Middle cerebral artery blood velocity during exercise with β-1 adrenergic and unilateral stellate ganglion blockade in humans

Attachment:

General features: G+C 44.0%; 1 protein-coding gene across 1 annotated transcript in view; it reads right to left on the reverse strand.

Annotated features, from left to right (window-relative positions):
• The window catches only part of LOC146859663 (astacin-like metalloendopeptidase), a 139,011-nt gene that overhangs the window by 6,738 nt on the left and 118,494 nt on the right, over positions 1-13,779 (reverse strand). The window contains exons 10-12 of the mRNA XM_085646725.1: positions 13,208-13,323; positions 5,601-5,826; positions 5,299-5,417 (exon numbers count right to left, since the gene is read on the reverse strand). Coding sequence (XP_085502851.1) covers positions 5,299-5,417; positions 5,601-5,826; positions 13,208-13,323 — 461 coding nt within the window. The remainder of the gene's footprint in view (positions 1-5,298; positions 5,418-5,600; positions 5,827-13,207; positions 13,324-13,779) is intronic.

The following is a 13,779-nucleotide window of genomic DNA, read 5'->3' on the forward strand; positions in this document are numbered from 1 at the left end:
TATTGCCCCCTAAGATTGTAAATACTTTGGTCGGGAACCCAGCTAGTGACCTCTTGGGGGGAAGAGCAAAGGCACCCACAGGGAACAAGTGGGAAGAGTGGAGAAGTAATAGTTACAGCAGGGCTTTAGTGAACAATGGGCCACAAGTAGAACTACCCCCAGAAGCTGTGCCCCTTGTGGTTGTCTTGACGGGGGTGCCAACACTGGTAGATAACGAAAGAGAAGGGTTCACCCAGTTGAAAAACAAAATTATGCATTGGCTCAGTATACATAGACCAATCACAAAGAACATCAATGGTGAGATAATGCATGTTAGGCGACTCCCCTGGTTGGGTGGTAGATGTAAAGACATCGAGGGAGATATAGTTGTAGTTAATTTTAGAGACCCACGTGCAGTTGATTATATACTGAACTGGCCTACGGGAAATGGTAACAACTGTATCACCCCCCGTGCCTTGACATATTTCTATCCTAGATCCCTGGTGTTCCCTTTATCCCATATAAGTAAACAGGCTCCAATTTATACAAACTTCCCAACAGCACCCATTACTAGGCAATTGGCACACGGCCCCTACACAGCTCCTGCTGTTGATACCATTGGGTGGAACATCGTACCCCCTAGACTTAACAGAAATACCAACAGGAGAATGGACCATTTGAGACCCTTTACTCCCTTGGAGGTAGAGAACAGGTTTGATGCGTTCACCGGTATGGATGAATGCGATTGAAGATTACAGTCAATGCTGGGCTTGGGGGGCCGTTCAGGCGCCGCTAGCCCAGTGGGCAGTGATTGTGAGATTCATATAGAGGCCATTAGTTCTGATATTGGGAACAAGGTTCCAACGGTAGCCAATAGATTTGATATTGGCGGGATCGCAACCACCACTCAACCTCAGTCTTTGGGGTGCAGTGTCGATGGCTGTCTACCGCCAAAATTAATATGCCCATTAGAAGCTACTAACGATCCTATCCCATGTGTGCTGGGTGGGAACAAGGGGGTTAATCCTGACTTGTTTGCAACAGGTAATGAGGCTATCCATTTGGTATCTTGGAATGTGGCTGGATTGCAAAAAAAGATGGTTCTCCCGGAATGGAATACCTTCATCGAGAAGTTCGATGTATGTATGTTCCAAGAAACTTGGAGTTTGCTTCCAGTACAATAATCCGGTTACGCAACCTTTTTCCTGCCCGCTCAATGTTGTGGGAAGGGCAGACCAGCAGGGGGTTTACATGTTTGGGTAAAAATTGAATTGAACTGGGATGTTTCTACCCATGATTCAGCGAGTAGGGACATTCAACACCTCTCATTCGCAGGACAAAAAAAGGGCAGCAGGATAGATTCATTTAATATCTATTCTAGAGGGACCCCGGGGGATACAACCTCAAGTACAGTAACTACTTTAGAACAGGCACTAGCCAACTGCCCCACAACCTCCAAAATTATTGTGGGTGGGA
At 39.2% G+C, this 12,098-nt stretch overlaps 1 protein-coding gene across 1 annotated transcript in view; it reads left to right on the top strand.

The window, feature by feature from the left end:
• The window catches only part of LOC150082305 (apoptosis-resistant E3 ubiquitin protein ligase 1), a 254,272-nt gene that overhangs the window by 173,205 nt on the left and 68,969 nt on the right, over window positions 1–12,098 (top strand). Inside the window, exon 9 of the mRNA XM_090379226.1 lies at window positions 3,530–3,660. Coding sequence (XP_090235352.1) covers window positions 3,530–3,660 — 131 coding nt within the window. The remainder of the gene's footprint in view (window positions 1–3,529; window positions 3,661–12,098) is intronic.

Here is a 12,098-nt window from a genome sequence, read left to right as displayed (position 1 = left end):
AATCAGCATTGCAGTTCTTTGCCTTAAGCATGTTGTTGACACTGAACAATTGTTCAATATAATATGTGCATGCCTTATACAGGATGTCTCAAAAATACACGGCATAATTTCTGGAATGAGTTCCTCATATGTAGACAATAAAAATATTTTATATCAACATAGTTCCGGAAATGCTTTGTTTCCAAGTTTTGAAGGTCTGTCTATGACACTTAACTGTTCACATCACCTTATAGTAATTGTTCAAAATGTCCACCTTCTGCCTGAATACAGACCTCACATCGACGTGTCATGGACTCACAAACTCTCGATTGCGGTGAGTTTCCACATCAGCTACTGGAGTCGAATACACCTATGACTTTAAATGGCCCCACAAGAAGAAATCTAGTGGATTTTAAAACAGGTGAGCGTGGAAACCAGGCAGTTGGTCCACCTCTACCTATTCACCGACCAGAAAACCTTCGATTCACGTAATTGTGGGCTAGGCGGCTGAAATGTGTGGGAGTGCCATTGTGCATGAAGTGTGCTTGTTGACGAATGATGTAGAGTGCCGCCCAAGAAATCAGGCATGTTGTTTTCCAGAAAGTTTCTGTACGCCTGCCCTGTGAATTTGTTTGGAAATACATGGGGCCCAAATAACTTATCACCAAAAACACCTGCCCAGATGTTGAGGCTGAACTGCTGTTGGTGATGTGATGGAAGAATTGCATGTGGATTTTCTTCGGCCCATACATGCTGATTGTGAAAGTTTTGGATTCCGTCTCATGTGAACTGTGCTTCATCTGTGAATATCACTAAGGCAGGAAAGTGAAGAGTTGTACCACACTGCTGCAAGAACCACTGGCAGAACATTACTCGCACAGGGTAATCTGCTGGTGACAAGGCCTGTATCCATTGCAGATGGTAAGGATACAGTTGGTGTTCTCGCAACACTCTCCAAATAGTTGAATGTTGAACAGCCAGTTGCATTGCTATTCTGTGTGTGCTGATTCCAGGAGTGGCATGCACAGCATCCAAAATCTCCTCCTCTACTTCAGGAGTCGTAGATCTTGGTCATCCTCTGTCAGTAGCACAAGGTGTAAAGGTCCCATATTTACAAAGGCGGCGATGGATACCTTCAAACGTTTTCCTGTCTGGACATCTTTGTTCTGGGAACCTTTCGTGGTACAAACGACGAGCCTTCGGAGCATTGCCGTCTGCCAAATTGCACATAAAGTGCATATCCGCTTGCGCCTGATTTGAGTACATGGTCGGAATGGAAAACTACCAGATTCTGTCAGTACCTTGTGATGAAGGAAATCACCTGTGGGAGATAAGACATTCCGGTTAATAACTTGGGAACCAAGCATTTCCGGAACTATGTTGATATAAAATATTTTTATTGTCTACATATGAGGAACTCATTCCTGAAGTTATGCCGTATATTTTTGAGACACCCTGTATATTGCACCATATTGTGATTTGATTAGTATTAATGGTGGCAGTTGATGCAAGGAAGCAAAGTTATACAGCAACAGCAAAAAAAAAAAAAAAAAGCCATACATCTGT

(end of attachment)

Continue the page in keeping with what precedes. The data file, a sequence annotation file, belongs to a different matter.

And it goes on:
A reduced ability to increase cardiac output (CO) during exercise limits blood flow by vasoconstriction even in active skeletal muscle. Such a flow limitation may also take place in the brain as an increase in the transcranial Doppler determined middle cerebral artery blood velocity (MCA Vmean) is attenuated during cycling with β-1 adrenergic blockade and in patients with heart insufficiency. We studied whether sympathetic blockade at the level of the neck (0.1% lidocain; 8 mL; n=8) affects the attenuated exercise – MCA Vmean following cardio-selective β-1 adrenergic blockade (0.15 mg kg−1 metoprolol i.v.) during cycling. Cardiac output determined by indocyanine green dye dilution, heart rate (HR), mean arterial pressure (MAP) and MCA Vmean were obtained during moderate intensity cycling before and after pharmacological intervention. During control cycling the right and left MCA Vmean increased to the same extent (11.4 ± 1.9 vs. 11.1 ± 1.9 cm s−1). With the pharmacological intervention the exercise CO (10 ± 1 vs. 12 ± 1 L min−1; n=5), HR (115 ± 4 vs. 134 ± 4 beats min−1) and ΔMCA Vmean (8.7 ± 2.2 vs. 11.4 ± 1.9 cm s−1) were reduced, and MAP was increased (100 ± 5 vs. 86 ± 2 mmHg; P < 0.05). However, sympathetic blockade at the level of the neck eliminated the β-1 blockade induced attenuation in ΔMCA Vmean (10.2 ± 2.5 cm s−1). These results indicate that a reduced ability to increase CO during exercise limits blood flow to a vital organ like the brain and that this flow limitation is likely to be by way of the sympathetic nervous system.
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